Mal de Meleda: A Focused Review

Caroline Perez; Amor Khachemoune

Disclosures

Am J Clin Dermatol. 2016;17(1):63-70. 

In This Article

New Findings

Adeyo et al.[70] show that SLURP-1 deficiency produces neuromuscular disorders in SLURP-1 knockout mice, in addition to the known cutaneous manifestations. This finding suggests that the SLURP-1 mutation in Mal de Meleda may be somehow localized to the epidermis or, alternatively, that there may be other phenotypic manifestations of Mal de Meleda not yet described. This study also elaborated on the pathophysiology behind the malodorous nature of skin in Mal de Meleda. First, the authors suggest that there is a compromised water barrier in the stratum granulosum, which allows fluid to seep into the stratum corneum. Secondly, there are findings that SLURP-1 is directly or indirectly involved in lipid hydrolysis, so when SLURP-1 is inactivated, this allows for increased neutral lipids in the stratum corneum. The combination of neutral lipid and fluid infiltrate creates an ideal medium for microorganism growth.[70]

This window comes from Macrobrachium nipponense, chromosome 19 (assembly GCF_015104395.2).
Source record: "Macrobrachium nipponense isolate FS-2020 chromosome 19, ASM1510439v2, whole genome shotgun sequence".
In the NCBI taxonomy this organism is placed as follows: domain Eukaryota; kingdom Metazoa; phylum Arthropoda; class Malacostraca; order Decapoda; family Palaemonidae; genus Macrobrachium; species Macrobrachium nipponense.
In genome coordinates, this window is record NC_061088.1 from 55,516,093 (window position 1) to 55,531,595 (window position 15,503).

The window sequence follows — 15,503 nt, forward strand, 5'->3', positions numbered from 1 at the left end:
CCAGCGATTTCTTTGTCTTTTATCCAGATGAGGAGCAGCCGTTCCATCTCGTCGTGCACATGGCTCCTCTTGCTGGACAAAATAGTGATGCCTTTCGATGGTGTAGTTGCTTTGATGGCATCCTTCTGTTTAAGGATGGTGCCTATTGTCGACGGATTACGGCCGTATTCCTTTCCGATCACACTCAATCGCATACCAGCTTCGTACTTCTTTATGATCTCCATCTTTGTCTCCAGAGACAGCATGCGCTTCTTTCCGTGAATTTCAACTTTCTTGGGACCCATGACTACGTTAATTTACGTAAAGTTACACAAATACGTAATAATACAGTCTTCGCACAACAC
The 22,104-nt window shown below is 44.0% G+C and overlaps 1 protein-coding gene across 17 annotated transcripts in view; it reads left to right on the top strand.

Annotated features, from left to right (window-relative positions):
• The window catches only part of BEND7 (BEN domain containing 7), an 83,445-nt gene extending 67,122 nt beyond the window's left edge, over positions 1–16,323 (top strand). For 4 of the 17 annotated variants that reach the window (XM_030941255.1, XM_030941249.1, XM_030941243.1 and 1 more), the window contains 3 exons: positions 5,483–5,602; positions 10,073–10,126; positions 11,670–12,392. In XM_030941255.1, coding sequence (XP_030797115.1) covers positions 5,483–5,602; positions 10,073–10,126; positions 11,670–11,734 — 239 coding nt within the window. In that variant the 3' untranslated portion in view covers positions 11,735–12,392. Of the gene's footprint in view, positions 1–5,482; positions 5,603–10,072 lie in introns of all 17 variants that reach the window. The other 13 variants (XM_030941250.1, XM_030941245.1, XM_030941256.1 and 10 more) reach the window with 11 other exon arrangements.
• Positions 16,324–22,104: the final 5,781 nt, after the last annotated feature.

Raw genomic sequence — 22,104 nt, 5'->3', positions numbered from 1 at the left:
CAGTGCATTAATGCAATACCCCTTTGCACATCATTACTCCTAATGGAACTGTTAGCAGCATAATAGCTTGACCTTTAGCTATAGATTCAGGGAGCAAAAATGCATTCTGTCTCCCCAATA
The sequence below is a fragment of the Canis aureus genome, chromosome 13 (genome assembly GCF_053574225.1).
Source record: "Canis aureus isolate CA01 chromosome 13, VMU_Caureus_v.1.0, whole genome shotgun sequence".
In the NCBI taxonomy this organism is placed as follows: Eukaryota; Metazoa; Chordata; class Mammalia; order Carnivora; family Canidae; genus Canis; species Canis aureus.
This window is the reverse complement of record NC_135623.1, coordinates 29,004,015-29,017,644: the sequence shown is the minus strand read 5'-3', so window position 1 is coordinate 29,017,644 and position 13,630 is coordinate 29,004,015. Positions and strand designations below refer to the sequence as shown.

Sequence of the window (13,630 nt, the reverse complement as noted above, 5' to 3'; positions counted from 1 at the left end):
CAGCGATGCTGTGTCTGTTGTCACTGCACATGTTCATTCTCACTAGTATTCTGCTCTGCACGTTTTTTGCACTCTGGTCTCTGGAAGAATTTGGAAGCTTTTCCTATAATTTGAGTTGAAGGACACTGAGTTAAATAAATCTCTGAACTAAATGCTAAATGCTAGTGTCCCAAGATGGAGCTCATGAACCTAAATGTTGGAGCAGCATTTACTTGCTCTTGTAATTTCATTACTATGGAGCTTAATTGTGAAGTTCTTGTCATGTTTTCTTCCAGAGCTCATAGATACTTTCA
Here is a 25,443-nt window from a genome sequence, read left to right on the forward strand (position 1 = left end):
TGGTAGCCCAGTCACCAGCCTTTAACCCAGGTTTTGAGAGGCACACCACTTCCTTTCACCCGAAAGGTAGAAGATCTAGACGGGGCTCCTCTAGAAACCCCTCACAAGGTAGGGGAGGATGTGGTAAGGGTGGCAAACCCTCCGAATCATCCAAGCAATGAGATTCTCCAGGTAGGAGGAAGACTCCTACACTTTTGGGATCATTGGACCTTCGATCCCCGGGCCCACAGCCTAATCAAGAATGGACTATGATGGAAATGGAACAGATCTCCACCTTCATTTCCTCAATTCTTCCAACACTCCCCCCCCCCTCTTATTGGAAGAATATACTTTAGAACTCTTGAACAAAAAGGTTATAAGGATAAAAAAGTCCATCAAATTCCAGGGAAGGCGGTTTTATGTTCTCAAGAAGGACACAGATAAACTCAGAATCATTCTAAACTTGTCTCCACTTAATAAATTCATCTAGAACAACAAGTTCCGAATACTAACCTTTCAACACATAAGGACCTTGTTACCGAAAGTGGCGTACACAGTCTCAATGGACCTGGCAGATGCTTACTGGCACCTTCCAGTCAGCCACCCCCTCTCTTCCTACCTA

In the last decade, Turgut et al.[71] have studied whether there are variations in essential elements in patients with Mal de Meleda versus healthy controls to identify whether elemental supplementation may be beneficial in treatment of the disease. The results of this study, however, show no significant difference in serum zinc, iron, copper, cadmium, or lead levels between Mal de Meleda patients and controls. Moreover, the tested levels of zinc and copper in the nails and hair of Mal de Meleda patients did not vary.[71]

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